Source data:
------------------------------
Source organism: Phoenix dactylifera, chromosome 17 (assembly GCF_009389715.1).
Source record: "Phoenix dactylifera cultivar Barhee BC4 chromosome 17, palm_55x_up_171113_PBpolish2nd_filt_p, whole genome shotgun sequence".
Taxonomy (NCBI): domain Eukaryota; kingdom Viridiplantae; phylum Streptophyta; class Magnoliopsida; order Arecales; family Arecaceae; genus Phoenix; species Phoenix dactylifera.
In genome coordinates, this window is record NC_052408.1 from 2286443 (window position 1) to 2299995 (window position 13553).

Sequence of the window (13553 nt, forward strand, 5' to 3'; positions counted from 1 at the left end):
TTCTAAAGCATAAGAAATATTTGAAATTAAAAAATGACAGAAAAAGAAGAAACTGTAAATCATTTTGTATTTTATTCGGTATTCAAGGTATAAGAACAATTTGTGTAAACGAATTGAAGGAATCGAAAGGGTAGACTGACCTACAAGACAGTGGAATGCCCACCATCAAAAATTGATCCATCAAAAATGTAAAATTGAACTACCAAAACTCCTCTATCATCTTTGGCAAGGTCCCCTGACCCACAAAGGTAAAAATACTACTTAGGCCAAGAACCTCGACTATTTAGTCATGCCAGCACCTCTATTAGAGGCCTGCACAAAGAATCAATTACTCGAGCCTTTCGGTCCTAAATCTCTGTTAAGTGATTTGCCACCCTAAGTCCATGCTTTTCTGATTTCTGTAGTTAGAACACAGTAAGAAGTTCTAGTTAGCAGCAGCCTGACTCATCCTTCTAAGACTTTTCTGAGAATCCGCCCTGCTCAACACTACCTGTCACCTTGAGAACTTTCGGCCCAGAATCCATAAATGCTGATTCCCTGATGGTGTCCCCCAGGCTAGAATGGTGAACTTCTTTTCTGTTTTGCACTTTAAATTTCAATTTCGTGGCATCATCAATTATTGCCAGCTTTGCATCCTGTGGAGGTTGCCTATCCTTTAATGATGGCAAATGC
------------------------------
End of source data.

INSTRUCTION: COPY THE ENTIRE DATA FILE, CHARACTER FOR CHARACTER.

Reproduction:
Source organism: Phoenix dactylifera, chromosome 17 (assembly GCF_009389715.1).
Source record: "Phoenix dactylifera cultivar Barhee BC4 chromosome 17, palm_55x_up_171113_PBpolish2nd_filt_p, whole genome shotgun sequence".
Taxonomy (NCBI): domain Eukaryota; kingdom Viridiplantae; phylum Streptophyta; class Magnoliopsida; order Arecales; family Arecaceae; genus Phoenix; species Phoenix dactylifera.
In genome coordinates, this window is record NC_052408.1 from 2286443 (window position 1) to 2299995 (window position 13553).

Sequence of the window (13553 nt, forward strand, 5' to 3'; positions counted from 1 at the left end):
TTCTAAAGCATAAGAAATATTTGAAATTAAAAAATGACAGAAAAAGAAGAAACTGTAAATCATTTTGTATTTTATTCGGTATTCAAGGTATAAGAACAATTTGTGTAAACGAATTGAAGGAATCGAAAGGGTAGACTGACCTACAAGACAGTGGAATGCCCACCATCAAAAATTGATCCATCAAAAATGTAAAATTGAACTACCAAAACTCCTCTATCATCTTTGGCAAGGTCCCCTGACCCACAAAGGTAAAAATACTACTTAGGCCAAGAACCTCGACTATTTAGTCATGCCAGCACCTCTATTAGAGGCCTGCACAAAGAATCAATTACTCGAGCCTTTCGGTCCTAAATCTCTGTTAAGTGATTTGCCACCCTAAGTCCATGCTTTTCTGATTTCTGTAGTTAGAACACAGTAAGAAGTTCTAGTTAGCAGCAGCCTGACTCATCCTTCTAAGACTTTTCTGAGAATCCGCCCTGCTCAACACTACCTGTCACCTTGAGAACTTTCGGCCCAGAATCCATAAATGCTGATTCCCTGATGGTGTCCCCCAGGCTAGAATGGTGAACTTCTTTTCTGTTTTGCACTTTAAATTTCAATTTCGTGGCATCATCAATTATTGCCAGCTTTGCATCCTGTGGAGGTTGCCTATCCTTTAATGATGGCAAATGC